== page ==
The Christmas Bird Count: It’s for the Birders!

Outdoor fun meets citizen science in the annual birdwatching festival under California’s Pacific Flyway.

By Elliot Figueira

Dec. 5, 2023—From tiny hummingbirds to gargantuan albatrosses, billions of migratory birds pass through the Pacific Flyway each year. Spanning from the northern Arctic to the furthest reaches of South America, this passage becomes especially busy during the early winter months of December and January. As temperatures drop, many bird species pass through California en masse, seeking the promise of warmth further south.

Just like their avian counterparts, birders flock together over the holidays – participating in the migration by collecting important data. Birds Canada calls it the “longest-running Citizen Science project in North America.” The Christmas Bird Count (CBC) offers anyone, including beginning birders, a chance to make a difference.

Bird Watching Groups Are Always Looking for Newcomers

Birdwatching organizations in the area are very welcoming to newcomers. We spoke with Mike Azevedo of the Santa Clara Valley Audubon Society, who recounted an unexpected source of bird-related education:

“My first bird count was 37 years ago. At that time, I was a park aide in Pacifica, California. I was told that a twelve-year-old boy wanted to join the Pacifica Christmas Bird Count and he wanted to do it at San Pedro Valley Park. Well, this kid was amazing. I still consider him one of the best birders I've ever worked with and he knew how to bird this park very well. I was literally taught how to do the Christmas Bird Count by a twelve-year-old.”

How Does the Christmas Bird Count Work?

Thousands of CBC volunteers set out to collect as much wildlife survey data as possible. Conservation biologists and other scientists then use this data to gain important insights into bird population changes – and the distribution of species across the Pacific Flyway.

Usually, volunteers follow predetermined routes and try to count as many birds as possible. Veteran birders rely on their eyes and ears when counting birds. Knowing what birds sound like allows a birder to count them without ever laying eyes on them. At the end of the day, volunteers should be left with a tally of individual birds across many species. Those new to birdwatching will team up with an experienced birder who will show them how the CBC works in detail.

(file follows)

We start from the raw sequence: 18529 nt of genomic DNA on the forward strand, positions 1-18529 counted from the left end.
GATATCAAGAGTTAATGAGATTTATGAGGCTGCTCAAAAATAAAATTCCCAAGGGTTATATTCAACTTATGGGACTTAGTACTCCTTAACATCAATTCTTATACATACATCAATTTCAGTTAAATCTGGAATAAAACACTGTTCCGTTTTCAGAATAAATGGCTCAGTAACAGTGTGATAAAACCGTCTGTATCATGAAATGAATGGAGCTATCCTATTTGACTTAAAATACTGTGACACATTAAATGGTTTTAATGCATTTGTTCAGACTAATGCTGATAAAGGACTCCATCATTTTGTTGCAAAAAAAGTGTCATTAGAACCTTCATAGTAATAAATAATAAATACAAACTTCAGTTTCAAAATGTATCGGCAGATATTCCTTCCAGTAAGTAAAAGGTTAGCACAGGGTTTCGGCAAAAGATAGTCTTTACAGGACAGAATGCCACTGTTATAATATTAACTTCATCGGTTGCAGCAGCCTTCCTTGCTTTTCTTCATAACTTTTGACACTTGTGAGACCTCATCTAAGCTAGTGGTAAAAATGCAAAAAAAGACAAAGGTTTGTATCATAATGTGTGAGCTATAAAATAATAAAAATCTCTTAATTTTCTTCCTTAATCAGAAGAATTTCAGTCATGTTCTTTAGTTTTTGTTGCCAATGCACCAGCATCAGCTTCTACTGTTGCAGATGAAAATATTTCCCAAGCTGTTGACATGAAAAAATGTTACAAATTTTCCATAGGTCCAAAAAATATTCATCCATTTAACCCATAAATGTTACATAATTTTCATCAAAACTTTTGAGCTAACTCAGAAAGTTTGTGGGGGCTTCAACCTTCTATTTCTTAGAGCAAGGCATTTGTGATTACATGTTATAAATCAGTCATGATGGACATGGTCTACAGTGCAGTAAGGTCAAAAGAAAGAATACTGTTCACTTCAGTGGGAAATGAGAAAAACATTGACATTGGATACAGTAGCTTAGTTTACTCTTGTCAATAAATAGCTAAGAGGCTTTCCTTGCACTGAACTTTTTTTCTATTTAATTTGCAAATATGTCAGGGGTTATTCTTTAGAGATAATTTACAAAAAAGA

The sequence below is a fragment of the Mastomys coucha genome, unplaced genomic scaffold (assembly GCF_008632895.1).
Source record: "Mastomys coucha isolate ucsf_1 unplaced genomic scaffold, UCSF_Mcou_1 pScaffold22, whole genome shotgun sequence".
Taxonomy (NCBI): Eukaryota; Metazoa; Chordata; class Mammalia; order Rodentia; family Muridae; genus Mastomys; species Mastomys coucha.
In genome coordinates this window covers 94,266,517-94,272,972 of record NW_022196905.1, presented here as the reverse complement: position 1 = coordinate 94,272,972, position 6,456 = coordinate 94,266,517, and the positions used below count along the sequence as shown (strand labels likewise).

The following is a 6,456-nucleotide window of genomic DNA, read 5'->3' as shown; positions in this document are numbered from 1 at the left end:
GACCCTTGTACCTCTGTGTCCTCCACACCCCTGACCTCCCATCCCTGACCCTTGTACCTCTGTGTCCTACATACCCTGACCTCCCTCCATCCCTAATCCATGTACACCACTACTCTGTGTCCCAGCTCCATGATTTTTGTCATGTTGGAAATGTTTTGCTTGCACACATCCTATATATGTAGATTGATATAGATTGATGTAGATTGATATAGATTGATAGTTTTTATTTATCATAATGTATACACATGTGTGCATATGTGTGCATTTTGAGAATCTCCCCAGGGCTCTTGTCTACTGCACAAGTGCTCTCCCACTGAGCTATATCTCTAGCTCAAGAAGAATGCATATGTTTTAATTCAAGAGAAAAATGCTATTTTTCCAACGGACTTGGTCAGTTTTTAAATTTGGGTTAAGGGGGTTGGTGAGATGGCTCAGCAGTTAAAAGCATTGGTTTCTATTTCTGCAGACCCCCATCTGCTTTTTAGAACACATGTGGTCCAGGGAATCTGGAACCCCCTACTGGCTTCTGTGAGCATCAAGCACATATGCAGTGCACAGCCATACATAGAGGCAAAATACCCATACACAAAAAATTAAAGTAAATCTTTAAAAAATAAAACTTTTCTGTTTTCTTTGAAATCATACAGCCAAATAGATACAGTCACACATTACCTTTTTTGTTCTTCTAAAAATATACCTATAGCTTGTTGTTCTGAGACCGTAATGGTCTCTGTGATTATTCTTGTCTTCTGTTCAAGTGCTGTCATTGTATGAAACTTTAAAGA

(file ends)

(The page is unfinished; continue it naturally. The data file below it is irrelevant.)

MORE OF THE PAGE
The Christmas Bird Count takes place from Dec. 14 to Jan. 5, although specific dates may vary depending on location:

Peninsula & South Bay

Santa Cruz, Monterey, & San Benito

If you plan on participating in any of these bird counts, consider bringing along a pair of binoculars and warm clothing.

What Kind of Birds Will I See During the Christmas Bird Count?

First-time birders can expect to witness plenty of interesting birds – including species that they’ve never seen or even heard of. Spotting a bird that is particularly rare might even make for a news event in the scientific community:

“I know when I am seeing a bird that is not normally seen in my parts,” Azevedo says. “While working along a stream with two expert birders, I saw what I initially thought was a nuthatch. I called my fellow birder's attention to it, and it turned out to be a "black and white warble", a bird rare enough that it was big news for days after, being visited by oodles of eager folks who had never seen one.”

Those interested in birds of prey may also see Cooper’s hawks, red-tailed hawks, peregrine falcons, golden eagles, and many others. The Santa Clara Valley Audubon Society publishes its data each year, and a quick review of the data gives a sense of which species to expect. That being said, one of the most interesting things about the Christmas Bird Count is its unpredictable nature.

Consider Volunteering

Volunteering with a local Christmas Bird Count helps provide crucial data to conservationists and naturalists, as well as insights they need to protect the most vulnerable bird species.

“I've been able to use the data to measure success of our nest box programs,” Azevedo says. “For example, as the nest box coordinator for the Santa Clara Valley Audubon Society, I was able to look at tree swallow populations using CBC data. Suddenly, in 1998, the number of Tree Swallows seen began to build, from very few to the point that Tree Swallows are now seen regularly, in fairly large numbers, in five or our eight sectors.”

In truth, the Pacific Flyway is not what it used to be. The Audubon Society reports seeing only “a fraction” of the birds that once passed through California a century ago. It is more important than ever before to monitor, preserve, and in many cases restore these migratory routes. While the Christmas Bird Count might be “for the birders,” anyone can get involved with this rewarding endeavor.